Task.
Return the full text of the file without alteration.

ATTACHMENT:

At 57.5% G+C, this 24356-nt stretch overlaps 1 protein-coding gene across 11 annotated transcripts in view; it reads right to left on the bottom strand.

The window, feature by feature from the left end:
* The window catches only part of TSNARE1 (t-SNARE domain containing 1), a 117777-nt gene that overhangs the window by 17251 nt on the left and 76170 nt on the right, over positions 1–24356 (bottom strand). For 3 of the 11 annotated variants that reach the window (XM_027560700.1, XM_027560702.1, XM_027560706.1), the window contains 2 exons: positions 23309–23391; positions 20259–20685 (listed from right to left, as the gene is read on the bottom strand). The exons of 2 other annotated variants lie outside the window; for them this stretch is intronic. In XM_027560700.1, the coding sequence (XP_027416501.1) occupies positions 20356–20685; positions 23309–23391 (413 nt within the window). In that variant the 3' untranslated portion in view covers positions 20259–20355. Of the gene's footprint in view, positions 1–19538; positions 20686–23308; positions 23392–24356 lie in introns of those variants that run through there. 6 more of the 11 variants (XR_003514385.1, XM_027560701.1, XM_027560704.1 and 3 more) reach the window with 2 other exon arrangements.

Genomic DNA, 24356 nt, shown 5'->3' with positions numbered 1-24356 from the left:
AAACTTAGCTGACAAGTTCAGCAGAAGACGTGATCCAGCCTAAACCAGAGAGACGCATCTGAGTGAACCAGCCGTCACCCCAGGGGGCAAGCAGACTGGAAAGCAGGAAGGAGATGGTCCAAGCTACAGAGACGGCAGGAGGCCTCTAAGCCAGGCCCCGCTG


At 57.5% G+C, this 24356-nt stretch overlaps 1 protein-coding gene across 11 annotated transcripts in view; it reads right to left on the bottom strand.

The window, feature by feature from the left end:
* The window catches only part of TSNARE1 (t-SNARE domain containing 1), a 117777-nt gene that overhangs the window by 17251 nt on the left and 76170 nt on the right, over positions 1–24356 (bottom strand). For 3 of the 11 annotated variants that reach the window (XM_027560700.1, XM_027560702.1, XM_027560706.1), the window contains 2 exons: positions 23309–23391; positions 20259–20685 (listed from right to left, as the gene is read on the bottom strand). The exons of 2 other annotated variants lie outside the window; for them this stretch is intronic. In XM_027560700.1, the coding sequence (XP_027416501.1) occupies positions 20356–20685; positions 23309–23391 (413 nt within the window). In that variant the 3' untranslated portion in view covers positions 20259–20355. Of the gene's footprint in view, positions 1–19538; positions 20686–23308; positions 23392–24356 lie in introns of those variants that run through there. 6 more of the 11 variants (XR_003514385.1, XM_027560701.1, XM_027560704.1 and 3 more) reach the window with 2 other exon arrangements.

Genomic DNA, 24356 nt, shown 5'->3' with positions numbered 1-24356 from the left:
AAACTTAGCTGACAAGTTCAGCAGAAGACGTGATCCAGCCTAAACCAGAGAGACGCATCTGAGTGAACCAGCCGTCACCCCAGGGGGCAAGCAGACTGGAAAGCAGGAAGGAGATGGTCCAAGCTACAGAGACGGCAGGAGGCCTCTAAGCCAGGCCCCGCTG